Before, I was trying to shoehorn in all of my thoughts and ideas around interviews and conversations that really should have been allowed to stand on their own.
Now, each month, I'm going to take a break from chatting with others to share with you all what’s inspiring me, any major content milestones from the past month, and what I’m going to be focusing on in the month to come.
That way, we all still get to learn from some of the brightest content minds in the industry, and I still get to talk to you, one-on-one, about all of the new tools, strategies, and ideas we're testing here, as well as what's inspiring me and challenging me.
But the goal of Content Lab hasn't changed -- to arm you with “the strategies and tools you need to create the addictive content your audience will love.”
(You may remember her from episode six of the Content Lab, during which she and I had a super fun chat about how to become a brand storytelling rockstar.)
Major Content Milestone
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What I'm Thinking About
Unfortunately, much like last month’s installment of my little chat with you, I still can’t let the cat out of the bag on what I’m working on.
What I can say, however is that -- as part of this “top secret” work--I’ve spent a lot of time in the past month or two really diving into every nook and cranny of Marcus Sheridan’s They Ask, You Answer.
I know a lot of people in the inbound and content marketing world have read this book — I also read it when it first came out a few years back--but if you haven’t, you need to order this, in addition to Long Story Short.
They Ask, You Answer is a mindset and culture wherein companies embrace an obsession understanding what their customers are truly thinking, feeling, asking, and fearing.
The end goal is, once you have that deep understanding of what your customers are seeking/wondering/fearing, you can then position yourself as the foremost teacher in your space.
I spend a lot of time talking to you all about being helpful in your content -- whether we’re talking about blog articles, long-form premium content, webinars, talks, and so on.
What helpful content looks like, how to actually create it, etc.
But there is one core element of being super helpful that I don’t talk about nearly enough, and I realized it as I re-read They Ask, You Answer.
In it, Marcus reminds us that buyers -- our own and ourselves when we’re off the clock -- want to understand the good, the bad, and the ugly of what they’re getting into.
But, too often, we avoid addressing those big scary questions and topics, because they make us uncomfortable.
We don’t want to talk about uncomfortable things like price or problems in our content, right? Because those answers might be a turnoff or give our competitors a leg up. Or maybe we’re just afraid we’ll piss someone off.
But just because we decide we’re not going to answer a question for someone in our content doesn’t mean the question goes away.
Just like if I decide I don’t want to talk about how much my trip to Trader Joe’s this afternoon is going to cost with my husband, doesn’t change the fact that he’s going to ask the question.
And if I don’t answer or address it, it’s going to create a problem.
The same holds true for our audiences.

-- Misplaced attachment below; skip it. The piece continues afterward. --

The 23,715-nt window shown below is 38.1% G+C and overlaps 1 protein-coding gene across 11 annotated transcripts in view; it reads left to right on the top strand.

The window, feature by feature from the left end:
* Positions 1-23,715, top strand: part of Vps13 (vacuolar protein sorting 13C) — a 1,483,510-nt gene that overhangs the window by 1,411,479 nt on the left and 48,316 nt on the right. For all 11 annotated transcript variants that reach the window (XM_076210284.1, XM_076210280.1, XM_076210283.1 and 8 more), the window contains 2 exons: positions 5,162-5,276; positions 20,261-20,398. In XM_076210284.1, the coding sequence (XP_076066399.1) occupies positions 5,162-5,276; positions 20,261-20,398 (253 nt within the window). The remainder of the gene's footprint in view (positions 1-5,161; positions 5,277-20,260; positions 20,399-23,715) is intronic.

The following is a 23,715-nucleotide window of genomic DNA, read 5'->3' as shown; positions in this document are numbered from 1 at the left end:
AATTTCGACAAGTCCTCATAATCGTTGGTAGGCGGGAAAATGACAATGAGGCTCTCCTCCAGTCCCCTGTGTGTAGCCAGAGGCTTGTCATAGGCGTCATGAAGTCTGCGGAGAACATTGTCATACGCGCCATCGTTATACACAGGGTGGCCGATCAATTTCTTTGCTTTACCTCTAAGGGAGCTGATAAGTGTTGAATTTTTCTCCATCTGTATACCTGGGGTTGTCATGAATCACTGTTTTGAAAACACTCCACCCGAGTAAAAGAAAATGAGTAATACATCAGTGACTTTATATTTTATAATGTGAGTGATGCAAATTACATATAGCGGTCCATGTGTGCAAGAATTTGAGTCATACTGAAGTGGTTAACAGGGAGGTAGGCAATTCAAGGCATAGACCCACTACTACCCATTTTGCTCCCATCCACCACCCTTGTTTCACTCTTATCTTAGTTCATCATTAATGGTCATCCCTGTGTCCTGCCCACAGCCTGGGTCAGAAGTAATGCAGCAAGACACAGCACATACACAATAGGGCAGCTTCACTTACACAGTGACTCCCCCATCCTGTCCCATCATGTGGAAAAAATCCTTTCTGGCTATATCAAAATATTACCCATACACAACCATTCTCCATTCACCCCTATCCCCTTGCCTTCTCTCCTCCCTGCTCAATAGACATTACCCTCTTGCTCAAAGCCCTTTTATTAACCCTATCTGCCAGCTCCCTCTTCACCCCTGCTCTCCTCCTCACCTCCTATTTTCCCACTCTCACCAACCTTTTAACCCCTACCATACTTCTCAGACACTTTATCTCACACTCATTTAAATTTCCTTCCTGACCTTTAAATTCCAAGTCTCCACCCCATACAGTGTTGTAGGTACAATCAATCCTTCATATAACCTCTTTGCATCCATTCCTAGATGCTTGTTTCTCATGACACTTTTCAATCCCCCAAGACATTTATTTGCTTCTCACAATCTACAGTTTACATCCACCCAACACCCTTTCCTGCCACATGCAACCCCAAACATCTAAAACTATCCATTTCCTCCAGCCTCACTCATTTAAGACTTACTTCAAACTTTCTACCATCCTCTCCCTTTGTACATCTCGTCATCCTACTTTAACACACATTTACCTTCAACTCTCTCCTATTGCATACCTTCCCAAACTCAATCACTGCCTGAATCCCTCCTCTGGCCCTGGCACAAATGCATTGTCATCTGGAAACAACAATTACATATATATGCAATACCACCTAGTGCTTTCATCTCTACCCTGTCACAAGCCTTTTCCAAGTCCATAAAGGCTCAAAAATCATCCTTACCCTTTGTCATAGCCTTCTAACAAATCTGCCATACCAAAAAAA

So, this afternoon, I’m going to make a list of all the uncomfortable questions I haven’t been in addressing in the content I create. The good, the bad, and the ugly -- especially the ugly.
Then, I’m going to prioritize the most uncomfortable questions first and make a calendar for creating content that answers those questions.
That’s what I’m working on this month, at least in a broad sense, and I challenge you all to do the same.
Now, ask yourself, this: “Why do I not want to write about these topics?"
If the answer to that question is solely focused around your discomfort or your fears -- which your buyers do not also share -- then take that as a signal that you absolutely 100 percent need to be creating content (videos, blog articles, etc.) that answers those questions as thoroughly and honestly as possible.
Your lack of comfort is not an acceptable excuse for not talk about something. It just makes you seem more evasive and less trustworthy of a resource.
Let's go back to the inevitable discussion I’m going to have in about an hour with Patrick about Trader Joe’s.
If he were to ask me about how much I were going to spend, and I were to pivot the discussion by saying I wasn’t sure how much I was going to spend (a lie), but let’s talk about how many different things I can do with the triple brie cheese I’m picking up this afternoon -- which I know is his favorite -- I would sound like a politician trying to dodge a question.
“Yes, Liz, cheese is wonderful, but quantify that cheese for me -- how many dollars and cents will that cheese cost us?”
Your buyers will do the same -- they’re going to keep asking those questions online until someone gives them an answer in content form.
And if someone else does it who isn’t you, how likely is it that your would-be buyer is going to trust them more than you? Because your competitor gave it to them straight, without obfuscation? Because your competitor addressed the concerns and questions that were actually important to them and not just what you decided you wanted to talk about?
These are your opportunities to lose.
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